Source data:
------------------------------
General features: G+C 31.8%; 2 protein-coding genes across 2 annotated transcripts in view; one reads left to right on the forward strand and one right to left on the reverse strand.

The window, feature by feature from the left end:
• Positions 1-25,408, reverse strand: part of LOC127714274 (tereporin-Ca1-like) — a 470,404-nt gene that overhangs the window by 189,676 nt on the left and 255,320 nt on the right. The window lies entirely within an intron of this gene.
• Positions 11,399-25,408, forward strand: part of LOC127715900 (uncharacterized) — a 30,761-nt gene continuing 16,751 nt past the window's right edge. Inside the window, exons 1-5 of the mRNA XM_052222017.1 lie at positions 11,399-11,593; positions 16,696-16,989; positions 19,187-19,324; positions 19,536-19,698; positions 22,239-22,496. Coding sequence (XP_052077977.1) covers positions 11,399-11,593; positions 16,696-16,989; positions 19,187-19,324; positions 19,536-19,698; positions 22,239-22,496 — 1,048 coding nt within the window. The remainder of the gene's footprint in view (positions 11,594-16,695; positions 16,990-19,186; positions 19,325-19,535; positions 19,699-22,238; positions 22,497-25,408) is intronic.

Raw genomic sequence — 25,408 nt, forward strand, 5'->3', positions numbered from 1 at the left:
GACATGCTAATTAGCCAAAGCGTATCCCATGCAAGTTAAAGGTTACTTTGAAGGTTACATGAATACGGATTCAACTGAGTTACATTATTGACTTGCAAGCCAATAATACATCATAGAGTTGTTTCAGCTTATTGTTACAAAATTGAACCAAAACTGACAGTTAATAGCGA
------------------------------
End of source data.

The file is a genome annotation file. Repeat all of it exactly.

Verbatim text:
General features: G+C 31.8%; 2 protein-coding genes across 2 annotated transcripts in view; one reads left to right on the forward strand and one right to left on the reverse strand.

The window, feature by feature from the left end:
• Positions 1-25,408, reverse strand: part of LOC127714274 (tereporin-Ca1-like) — a 470,404-nt gene that overhangs the window by 189,676 nt on the left and 255,320 nt on the right. The window lies entirely within an intron of this gene.
• Positions 11,399-25,408, forward strand: part of LOC127715900 (uncharacterized) — a 30,761-nt gene continuing 16,751 nt past the window's right edge. Inside the window, exons 1-5 of the mRNA XM_052222017.1 lie at positions 11,399-11,593; positions 16,696-16,989; positions 19,187-19,324; positions 19,536-19,698; positions 22,239-22,496. Coding sequence (XP_052077977.1) covers positions 11,399-11,593; positions 16,696-16,989; positions 19,187-19,324; positions 19,536-19,698; positions 22,239-22,496 — 1,048 coding nt within the window. The remainder of the gene's footprint in view (positions 11,594-16,695; positions 16,990-19,186; positions 19,325-19,535; positions 19,699-22,238; positions 22,497-25,408) is intronic.

Raw genomic sequence — 25,408 nt, forward strand, 5'->3', positions numbered from 1 at the left:
GACATGCTAATTAGCCAAAGCGTATCCCATGCAAGTTAAAGGTTACTTTGAAGGTTACATGAATACGGATTCAACTGAGTTACATTATTGACTTGCAAGCCAATAATACATCATAGAGTTGTTTCAGCTTATTGTTACAAAATTGAACCAAAACTGACAGTTAATAGCGA